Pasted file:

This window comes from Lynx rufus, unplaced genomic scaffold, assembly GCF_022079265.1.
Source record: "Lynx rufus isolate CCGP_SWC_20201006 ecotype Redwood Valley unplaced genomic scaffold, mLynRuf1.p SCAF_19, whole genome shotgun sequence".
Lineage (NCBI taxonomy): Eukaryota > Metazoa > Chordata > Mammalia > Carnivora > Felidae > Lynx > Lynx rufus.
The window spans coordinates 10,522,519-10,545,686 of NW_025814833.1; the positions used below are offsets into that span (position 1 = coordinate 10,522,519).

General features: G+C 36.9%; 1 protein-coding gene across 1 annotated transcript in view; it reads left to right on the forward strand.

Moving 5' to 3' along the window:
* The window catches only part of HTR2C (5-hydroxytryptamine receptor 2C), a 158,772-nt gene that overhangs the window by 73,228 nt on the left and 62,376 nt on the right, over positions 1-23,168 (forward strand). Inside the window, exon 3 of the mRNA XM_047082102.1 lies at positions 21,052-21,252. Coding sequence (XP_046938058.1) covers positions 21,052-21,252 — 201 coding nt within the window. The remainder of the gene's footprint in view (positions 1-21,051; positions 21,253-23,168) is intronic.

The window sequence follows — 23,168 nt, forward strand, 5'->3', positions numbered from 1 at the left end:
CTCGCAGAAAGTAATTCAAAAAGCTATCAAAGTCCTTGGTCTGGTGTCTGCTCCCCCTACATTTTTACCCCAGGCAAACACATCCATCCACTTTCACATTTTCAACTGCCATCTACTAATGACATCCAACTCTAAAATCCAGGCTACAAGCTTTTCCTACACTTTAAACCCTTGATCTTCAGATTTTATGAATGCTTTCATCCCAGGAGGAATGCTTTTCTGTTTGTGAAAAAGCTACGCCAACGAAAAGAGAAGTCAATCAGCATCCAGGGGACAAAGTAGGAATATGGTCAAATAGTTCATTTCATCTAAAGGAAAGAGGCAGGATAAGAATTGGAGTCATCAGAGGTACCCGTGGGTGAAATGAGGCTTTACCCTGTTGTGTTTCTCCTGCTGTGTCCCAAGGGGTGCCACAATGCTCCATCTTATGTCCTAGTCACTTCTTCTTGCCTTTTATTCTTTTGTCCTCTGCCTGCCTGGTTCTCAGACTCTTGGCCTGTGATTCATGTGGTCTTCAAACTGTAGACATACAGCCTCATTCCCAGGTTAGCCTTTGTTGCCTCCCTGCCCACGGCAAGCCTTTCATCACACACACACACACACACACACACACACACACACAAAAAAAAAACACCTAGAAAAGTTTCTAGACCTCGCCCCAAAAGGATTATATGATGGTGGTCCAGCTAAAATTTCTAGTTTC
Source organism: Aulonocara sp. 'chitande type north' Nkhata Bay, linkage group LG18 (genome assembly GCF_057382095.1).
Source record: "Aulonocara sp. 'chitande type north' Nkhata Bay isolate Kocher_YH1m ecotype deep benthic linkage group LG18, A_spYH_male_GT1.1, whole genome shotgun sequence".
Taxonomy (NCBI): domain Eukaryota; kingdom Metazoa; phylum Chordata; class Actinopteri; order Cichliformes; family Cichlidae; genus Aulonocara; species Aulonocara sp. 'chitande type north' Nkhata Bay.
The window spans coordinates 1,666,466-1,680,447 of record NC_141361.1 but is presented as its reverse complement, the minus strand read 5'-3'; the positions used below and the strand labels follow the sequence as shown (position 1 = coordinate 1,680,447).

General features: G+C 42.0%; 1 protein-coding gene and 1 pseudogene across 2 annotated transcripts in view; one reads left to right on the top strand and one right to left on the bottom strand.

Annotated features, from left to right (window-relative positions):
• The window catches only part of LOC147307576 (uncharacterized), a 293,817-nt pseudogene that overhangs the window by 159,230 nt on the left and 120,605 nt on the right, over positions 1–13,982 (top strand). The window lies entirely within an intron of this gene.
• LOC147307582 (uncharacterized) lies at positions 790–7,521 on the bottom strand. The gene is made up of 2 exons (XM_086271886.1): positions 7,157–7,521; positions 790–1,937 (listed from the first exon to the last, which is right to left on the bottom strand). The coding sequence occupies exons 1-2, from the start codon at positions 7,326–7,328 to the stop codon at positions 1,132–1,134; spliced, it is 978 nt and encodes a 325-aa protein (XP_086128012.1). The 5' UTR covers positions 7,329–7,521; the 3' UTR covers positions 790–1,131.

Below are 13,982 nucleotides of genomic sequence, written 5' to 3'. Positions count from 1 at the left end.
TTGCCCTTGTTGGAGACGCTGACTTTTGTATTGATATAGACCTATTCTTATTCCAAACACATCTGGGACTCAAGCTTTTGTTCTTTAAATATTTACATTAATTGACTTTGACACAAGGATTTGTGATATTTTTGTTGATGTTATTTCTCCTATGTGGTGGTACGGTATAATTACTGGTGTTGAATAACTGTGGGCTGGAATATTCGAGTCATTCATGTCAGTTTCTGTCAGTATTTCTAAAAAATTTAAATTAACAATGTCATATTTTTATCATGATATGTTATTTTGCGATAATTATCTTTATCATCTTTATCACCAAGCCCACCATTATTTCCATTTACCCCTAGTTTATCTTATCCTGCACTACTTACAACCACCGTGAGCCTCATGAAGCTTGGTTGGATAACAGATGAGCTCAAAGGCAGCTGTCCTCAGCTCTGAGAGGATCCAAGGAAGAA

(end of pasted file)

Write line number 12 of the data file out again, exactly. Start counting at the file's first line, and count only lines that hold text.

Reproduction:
Taxonomy (NCBI): domain Eukaryota; kingdom Metazoa; phylum Chordata; class Actinopteri; order Cichliformes; family Cichlidae; genus Aulonocara; species Aulonocara sp. 'chitande type north' Nkhata Bay.